The centre will also gather natural disaster data — such as disaster vulnerability maps — scattered across the region, and develop new technologies to predict and deal with disasters.

For example, Ridwan Djamaluddin, deputy head of technology for natural resources development at Indonesia's Agency for the Assessment and Application of Technology — the AHA Centre's host agency — told SciDev.Net that the centre will use…

Publishing date 14/02/2011

On October 25th 2010, an earthquake followed by a devastating tsunami struck the Mentawai Islands, a group of four large islands – Siberut, Sipora, Pagai Utara and Pagai Seletan - situated off the western coast of Sumatra in Indonesia.

A TSF team was immediately deployed to Indonesia from its regional base in Bangkok, Thailand, at the request of the Office of the President of Indonesia and in coordination with the Indonesian government’s disaster management agency (BNPB). TSF deployment was facilitated by ASEAN (the Association of Southeast Asian Nations).

In addition to the immediate assistance provided after the disaster, TSF worked in partnership with the European Commission (ECHO) to reinforce the islands’ disaster response system by providing emergency telecom kits to local relief organizations and training them in its use. The Mentawai Islands are located in one of the world’s most disaster-prone regions and any improvement to the communication system will…

Publishing date 03/02/2011

Since its latest series of deadly eruptions, Java’s Mt Merapi has been spewing volcanic ash clouds into the air. Satellite data are crucial for assessing the eruption’s danger to air traffic and public safety.

Mt Merapi began erupting on 26 October and has killed more than 200 people. Numerous international flights in and out of the Indonesia area have been cancelled due to ash clouds.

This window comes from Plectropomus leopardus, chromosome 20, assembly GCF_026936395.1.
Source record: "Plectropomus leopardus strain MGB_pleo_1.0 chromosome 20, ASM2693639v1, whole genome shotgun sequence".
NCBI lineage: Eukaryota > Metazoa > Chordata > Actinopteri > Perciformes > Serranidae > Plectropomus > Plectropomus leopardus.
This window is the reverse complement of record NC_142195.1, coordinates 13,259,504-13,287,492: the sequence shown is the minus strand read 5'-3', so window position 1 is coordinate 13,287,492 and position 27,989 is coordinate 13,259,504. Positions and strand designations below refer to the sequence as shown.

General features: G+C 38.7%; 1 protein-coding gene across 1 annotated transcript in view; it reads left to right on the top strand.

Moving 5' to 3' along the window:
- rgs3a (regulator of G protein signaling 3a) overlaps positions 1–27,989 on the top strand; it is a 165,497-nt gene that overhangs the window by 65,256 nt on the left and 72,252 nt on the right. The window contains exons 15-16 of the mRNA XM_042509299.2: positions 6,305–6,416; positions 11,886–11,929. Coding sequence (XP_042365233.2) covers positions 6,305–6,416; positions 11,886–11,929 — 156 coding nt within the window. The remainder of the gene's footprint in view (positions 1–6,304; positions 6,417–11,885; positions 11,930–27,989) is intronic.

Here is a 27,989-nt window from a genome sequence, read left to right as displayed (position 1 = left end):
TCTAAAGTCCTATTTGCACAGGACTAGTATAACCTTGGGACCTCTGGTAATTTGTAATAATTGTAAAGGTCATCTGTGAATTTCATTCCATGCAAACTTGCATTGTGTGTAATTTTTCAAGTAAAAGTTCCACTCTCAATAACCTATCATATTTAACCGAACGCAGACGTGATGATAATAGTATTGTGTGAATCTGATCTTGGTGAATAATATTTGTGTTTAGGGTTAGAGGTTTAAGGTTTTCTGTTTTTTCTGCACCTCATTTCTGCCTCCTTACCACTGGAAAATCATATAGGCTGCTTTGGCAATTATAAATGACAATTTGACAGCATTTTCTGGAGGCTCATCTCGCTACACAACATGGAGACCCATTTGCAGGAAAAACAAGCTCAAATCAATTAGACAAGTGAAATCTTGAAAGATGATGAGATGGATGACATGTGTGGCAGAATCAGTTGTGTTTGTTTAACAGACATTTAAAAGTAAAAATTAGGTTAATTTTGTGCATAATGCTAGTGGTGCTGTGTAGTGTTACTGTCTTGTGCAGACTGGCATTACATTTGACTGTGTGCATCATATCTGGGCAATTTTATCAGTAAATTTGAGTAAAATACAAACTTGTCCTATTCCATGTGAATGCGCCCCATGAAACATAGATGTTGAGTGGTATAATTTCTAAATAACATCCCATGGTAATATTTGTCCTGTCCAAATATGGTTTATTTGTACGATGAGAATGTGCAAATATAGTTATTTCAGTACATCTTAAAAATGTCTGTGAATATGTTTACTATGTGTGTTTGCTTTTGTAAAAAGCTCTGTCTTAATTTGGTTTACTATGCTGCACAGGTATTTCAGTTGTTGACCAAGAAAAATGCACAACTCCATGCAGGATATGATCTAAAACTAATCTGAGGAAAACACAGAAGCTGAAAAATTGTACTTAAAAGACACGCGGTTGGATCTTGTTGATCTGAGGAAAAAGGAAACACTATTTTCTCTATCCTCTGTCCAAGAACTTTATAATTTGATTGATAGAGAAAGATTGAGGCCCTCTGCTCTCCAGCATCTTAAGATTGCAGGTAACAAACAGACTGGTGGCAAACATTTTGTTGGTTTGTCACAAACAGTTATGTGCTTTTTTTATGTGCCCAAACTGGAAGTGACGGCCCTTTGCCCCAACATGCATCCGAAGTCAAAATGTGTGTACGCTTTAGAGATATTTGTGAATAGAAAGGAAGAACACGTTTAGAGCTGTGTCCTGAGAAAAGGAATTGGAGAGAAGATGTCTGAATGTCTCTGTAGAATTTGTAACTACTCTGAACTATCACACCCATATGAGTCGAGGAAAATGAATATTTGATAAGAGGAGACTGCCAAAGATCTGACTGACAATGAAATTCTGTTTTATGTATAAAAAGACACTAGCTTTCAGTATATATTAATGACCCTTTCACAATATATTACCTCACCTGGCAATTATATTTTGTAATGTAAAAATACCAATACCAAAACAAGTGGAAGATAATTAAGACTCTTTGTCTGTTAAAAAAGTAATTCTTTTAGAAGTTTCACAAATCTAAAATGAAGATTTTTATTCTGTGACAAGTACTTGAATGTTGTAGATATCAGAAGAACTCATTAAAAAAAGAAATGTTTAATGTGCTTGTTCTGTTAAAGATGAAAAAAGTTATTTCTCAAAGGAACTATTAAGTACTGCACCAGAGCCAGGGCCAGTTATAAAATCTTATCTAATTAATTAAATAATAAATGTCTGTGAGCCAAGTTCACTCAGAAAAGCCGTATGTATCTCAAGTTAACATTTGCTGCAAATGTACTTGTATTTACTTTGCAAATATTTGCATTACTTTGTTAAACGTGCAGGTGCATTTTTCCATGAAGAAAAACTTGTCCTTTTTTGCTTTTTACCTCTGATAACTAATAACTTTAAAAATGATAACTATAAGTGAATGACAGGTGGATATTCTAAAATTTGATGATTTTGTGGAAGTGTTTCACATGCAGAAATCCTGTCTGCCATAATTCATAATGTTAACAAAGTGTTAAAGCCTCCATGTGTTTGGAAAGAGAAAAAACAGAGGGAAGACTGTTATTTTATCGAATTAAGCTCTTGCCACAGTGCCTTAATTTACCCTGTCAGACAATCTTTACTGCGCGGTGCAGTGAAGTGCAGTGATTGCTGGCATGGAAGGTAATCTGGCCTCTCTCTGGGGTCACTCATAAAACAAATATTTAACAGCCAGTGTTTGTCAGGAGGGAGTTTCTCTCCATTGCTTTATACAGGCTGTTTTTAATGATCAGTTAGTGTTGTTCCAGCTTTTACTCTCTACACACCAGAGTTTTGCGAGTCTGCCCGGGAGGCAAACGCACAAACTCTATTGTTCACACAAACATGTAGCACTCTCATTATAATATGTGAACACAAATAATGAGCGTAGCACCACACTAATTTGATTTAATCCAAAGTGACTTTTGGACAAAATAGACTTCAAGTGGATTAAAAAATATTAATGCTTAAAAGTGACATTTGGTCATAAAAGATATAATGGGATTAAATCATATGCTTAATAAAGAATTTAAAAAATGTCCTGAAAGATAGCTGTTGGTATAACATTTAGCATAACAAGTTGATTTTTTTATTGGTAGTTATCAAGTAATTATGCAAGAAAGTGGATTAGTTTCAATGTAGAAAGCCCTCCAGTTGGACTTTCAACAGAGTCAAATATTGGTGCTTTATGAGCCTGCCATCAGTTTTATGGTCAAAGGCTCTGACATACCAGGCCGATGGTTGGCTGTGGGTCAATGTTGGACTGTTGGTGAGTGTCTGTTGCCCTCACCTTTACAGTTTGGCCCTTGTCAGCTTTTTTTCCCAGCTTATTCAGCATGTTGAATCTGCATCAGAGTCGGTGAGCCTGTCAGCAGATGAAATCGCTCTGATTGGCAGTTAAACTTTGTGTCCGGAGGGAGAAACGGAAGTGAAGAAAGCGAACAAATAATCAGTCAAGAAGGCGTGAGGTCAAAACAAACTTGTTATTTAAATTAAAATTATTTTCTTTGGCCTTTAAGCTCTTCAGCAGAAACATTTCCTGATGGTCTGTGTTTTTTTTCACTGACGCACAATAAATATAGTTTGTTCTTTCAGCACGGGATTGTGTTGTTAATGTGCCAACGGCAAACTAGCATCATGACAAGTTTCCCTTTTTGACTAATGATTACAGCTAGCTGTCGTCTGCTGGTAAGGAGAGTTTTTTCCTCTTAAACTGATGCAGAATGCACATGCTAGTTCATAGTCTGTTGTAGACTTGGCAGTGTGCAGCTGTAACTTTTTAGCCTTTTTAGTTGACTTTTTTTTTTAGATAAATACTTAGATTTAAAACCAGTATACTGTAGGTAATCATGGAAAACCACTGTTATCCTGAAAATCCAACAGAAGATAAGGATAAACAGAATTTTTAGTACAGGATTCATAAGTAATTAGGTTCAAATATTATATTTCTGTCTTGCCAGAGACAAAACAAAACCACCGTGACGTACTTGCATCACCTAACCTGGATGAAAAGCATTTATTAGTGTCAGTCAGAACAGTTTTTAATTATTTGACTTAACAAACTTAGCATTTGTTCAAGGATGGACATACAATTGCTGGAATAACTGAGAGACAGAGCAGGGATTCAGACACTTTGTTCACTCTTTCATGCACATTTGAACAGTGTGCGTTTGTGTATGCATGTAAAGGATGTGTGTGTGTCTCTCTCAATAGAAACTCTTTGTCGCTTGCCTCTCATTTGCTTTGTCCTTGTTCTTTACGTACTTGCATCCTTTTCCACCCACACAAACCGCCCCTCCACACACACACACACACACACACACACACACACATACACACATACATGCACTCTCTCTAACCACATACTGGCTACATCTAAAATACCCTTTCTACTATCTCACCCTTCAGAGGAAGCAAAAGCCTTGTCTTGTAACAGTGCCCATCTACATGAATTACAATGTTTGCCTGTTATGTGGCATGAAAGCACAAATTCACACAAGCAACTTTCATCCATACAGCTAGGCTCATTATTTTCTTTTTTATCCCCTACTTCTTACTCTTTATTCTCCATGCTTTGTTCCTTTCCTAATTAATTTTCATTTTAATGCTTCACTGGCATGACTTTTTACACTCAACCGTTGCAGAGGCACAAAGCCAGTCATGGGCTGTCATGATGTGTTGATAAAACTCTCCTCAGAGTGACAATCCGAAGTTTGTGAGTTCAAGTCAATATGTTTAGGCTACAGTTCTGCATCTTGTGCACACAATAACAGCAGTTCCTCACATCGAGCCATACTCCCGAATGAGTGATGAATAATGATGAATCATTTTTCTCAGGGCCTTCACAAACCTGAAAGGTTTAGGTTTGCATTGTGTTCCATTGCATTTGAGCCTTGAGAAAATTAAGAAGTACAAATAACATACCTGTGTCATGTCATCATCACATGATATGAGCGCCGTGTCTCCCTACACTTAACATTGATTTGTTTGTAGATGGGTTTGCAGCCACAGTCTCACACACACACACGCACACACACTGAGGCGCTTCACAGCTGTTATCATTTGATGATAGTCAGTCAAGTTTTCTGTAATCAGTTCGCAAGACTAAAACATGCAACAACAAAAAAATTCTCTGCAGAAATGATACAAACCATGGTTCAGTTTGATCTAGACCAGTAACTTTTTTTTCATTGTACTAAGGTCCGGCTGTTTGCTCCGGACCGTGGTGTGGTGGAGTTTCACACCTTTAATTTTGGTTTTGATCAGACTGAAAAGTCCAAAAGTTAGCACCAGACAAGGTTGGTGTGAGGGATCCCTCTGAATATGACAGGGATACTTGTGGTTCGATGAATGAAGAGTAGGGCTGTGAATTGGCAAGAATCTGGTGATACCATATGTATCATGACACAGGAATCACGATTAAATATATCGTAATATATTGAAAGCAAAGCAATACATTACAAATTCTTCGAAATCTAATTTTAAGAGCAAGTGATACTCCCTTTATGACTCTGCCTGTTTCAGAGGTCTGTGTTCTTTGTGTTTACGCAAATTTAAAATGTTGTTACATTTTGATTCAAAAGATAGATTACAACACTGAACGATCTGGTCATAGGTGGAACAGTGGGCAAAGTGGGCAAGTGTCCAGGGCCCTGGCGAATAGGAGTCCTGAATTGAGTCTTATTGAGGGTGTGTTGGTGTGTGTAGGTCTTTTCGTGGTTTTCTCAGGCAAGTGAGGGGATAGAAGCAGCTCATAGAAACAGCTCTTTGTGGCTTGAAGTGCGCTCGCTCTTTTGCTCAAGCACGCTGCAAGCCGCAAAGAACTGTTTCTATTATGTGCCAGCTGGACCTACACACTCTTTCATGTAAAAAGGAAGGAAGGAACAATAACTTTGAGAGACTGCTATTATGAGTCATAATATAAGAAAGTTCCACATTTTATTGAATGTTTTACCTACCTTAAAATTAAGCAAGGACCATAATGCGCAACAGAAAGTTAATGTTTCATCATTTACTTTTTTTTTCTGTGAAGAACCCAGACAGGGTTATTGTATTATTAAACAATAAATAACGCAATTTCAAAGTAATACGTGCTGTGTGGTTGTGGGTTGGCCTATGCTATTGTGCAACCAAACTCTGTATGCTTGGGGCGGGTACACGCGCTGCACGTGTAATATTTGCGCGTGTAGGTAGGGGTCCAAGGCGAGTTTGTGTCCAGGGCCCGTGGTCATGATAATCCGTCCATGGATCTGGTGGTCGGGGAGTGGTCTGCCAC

Satellites help VAACs by providing information on ash and the trace gases, such as sulphur dioxide, erupting into the atmosphere.

ESA sends sulphur dioxide email alerts in near-real time. A map around the location of the sulphur dioxide peak is put on a dedicated web page, provided in the email.

Source: ESA



Publishing date 18/01/2011

UN-SPIDER was invited recently to participate and contribute to two major meetings in the Asia Pacific region: The first meeting was the 2nd Joint Project Team Meeting for Sentinel Asia Step 2 which brought together over 100 participants from 44 organisations from 18 countries, including new members from Central Asia and which was held in Bali, Indonesia from 15th to 17th July.

Then the following week UN-SPIDER participated in the 13th session of the Intergovernmental Consultative Committee on the Regional Space Applications Programme for Sustainable Development in Asia and the Pacific which was organised by ESCAP and which was attended by participants from the region as well as from International Organizations. The conclusions and recommendations included the need for a regional disaster management support platform on space-based information sharing and analysis. UN-SPIDER will be taking a leading role in the establishment and operation of this proposed platform.

Publishing date 15/09/2009

The Asia and Oceania regions are frequently affected by severe natural phenomena such as tropical cyclones, torrential monsoons, volcanic eruptions, yellow sandstorms, floods, sea ice, and wildfires. The importance of monitoring the climate and the environment is also increasing, which has prompted enhanced global interest in the field.

In this area, the new generation of meteorological and earth observation satellites provide frequent and extensive observational information for use in disaster prevention and climate monitoring/diagnostics; they are indispensable in today’s world. The Asia/Oceania Meteorological Satellite Users’ Conferences provide an excellent forum for satellite operators and users within the Asia/Oceania community to meet and enhance their joint efforts in the utilization of satellite data and products for better weather, climate, and disaster mitigation services.
  • Promoting satellite…